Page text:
After protesting at supermarkets in 19 Spanish cities in April, Greenpeace on Monday re-released its report ranking Spanish retailers according to their sustainable seafood purchasing policies.
The environmental activist organization called on six major supermarket chains to act urgently to improve their policies. But it praised Lidl, which ranked first on the list, for removing from its stores several species on Greenpeace’s red list, adding that Lidl’s “orange” status means progress is still needed to reach its “green” status.
Alcampo ranked second on the list. Greenpeace protested at the retailer’s Madrid store in April.
“Greenpeace wants to congratulate Alcampo for changing its [seafood] purchasing policy and for gradually withdrawing threatened species [from its stores]. These measures have resulted in [Alcampo] rising in the ranking, although it continues to be in the red,” said Paloma Colmenarejo of Greenpeace-Spain’s oceans campaign.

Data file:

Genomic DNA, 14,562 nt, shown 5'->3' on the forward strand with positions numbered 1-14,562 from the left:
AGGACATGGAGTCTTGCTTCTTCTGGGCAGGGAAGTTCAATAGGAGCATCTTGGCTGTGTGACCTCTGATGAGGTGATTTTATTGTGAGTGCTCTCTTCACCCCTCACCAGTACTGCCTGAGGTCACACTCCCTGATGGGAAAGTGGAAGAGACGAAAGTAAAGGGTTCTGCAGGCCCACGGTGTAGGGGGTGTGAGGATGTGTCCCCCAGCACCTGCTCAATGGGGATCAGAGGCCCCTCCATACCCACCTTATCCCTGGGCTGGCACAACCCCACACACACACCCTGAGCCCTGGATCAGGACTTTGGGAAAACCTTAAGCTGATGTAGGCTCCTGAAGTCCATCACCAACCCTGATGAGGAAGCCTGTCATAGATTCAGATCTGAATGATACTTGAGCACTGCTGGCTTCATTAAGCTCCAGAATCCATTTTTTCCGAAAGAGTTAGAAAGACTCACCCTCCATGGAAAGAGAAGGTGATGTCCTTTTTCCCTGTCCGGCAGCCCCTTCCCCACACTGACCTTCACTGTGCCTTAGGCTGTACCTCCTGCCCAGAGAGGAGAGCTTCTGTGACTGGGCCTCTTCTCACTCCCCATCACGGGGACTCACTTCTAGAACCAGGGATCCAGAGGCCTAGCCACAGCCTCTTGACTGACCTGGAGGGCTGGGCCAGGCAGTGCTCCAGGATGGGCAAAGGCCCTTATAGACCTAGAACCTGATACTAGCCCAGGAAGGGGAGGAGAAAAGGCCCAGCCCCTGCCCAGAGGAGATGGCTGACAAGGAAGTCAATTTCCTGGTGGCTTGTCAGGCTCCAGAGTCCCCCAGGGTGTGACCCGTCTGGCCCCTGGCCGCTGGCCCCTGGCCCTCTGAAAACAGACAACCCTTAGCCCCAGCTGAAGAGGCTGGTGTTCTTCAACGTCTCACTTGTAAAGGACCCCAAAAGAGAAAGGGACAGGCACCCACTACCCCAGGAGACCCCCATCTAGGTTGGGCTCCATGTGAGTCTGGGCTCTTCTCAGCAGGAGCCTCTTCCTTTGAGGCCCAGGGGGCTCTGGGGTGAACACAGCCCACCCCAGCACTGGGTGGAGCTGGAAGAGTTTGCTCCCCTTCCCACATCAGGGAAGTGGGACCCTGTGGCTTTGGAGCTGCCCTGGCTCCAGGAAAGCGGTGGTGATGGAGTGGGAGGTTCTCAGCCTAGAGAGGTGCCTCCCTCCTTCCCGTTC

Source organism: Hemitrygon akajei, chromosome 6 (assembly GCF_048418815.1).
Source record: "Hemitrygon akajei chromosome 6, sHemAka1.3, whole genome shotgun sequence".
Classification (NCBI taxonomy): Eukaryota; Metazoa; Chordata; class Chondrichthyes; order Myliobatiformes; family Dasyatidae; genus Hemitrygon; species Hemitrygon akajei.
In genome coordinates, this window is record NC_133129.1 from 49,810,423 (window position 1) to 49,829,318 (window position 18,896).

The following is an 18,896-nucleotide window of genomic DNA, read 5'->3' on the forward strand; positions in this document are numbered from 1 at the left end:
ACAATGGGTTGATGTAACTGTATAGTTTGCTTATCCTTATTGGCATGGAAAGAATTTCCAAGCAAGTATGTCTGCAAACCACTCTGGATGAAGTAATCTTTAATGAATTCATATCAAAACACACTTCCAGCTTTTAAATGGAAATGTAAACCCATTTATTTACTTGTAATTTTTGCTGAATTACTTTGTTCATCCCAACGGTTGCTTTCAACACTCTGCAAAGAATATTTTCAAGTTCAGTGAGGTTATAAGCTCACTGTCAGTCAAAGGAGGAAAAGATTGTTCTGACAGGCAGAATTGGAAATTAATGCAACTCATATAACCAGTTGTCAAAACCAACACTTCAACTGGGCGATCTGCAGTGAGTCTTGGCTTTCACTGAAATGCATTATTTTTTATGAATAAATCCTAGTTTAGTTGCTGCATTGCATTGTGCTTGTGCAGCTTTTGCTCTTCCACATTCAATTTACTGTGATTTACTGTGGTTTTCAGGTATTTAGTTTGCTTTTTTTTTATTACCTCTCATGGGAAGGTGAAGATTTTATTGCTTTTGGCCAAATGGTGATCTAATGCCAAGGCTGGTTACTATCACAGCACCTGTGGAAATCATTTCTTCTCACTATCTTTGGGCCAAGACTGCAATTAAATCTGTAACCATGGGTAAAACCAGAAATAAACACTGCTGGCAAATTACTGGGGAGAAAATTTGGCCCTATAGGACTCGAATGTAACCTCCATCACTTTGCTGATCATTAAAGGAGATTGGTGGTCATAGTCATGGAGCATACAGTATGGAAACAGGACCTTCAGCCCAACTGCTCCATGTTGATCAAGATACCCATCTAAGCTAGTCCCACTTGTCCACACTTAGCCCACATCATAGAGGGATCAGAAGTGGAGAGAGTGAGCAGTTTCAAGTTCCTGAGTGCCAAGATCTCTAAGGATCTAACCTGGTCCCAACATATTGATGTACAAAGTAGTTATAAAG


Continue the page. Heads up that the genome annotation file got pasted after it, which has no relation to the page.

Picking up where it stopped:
El Corte Inglés, Eroski and Mercadona ranked third, fourth and fifth, respectively.
Ranking the lowest in six of seven categories, Carrefour was singled out by Greenpeace for its poor performance; it was the only retailer to drop in the ranking compared to last year’s ranking. Greenpeace said it was unable to verify whether Carrefour has a written sustainable seafood purchasing policy.
“Large chains of distribution do not only have the economic power to change the logistics of industrial fishing grounds, but they also have the social responsibility to protect fishing resources and local fishermen,” said Colmenarejo.